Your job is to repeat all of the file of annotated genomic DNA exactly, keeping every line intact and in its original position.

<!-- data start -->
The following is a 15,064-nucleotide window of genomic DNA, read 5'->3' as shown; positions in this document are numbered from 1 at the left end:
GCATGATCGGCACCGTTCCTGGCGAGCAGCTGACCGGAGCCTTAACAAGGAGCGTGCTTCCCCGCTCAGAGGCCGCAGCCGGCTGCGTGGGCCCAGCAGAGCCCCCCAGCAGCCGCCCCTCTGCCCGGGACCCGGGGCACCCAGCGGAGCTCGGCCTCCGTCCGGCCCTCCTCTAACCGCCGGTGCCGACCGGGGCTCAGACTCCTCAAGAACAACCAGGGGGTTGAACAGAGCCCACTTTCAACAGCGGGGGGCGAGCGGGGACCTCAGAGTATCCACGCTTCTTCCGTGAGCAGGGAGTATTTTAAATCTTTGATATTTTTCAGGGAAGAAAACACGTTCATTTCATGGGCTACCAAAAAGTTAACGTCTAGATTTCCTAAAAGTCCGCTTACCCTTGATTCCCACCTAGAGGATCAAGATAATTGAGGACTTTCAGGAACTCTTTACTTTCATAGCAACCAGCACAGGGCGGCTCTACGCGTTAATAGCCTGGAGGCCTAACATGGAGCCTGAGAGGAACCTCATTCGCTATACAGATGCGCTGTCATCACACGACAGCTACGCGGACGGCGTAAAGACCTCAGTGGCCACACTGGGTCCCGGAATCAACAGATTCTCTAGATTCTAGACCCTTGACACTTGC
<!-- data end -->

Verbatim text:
The following is a 15,064-nucleotide window of genomic DNA, read 5'->3' as shown; positions in this document are numbered from 1 at the left end:
GCATGATCGGCACCGTTCCTGGCGAGCAGCTGACCGGAGCCTTAACAAGGAGCGTGCTTCCCCGCTCAGAGGCCGCAGCCGGCTGCGTGGGCCCAGCAGAGCCCCCCAGCAGCCGCCCCTCTGCCCGGGACCCGGGGCACCCAGCGGAGCTCGGCCTCCGTCCGGCCCTCCTCTAACCGCCGGTGCCGACCGGGGCTCAGACTCCTCAAGAACAACCAGGGGGTTGAACAGAGCCCACTTTCAACAGCGGGGGGCGAGCGGGGACCTCAGAGTATCCACGCTTCTTCCGTGAGCAGGGAGTATTTTAAATCTTTGATATTTTTCAGGGAAGAAAACACGTTCATTTCATGGGCTACCAAAAAGTTAACGTCTAGATTTCCTAAAAGTCCGCTTACCCTTGATTCCCACCTAGAGGATCAAGATAATTGAGGACTTTCAGGAACTCTTTACTTTCATAGCAACCAGCACAGGGCGGCTCTACGCGTTAATAGCCTGGAGGCCTAACATGGAGCCTGAGAGGAACCTCATTCGCTATACAGATGCGCTGTCATCACACGACAGCTACGCGGACGGCGTAAAGACCTCAGTGGCCACACTGGGTCCCGGAATCAACAGATTCTCTAGATTCTAGACCCTTGACACTTGC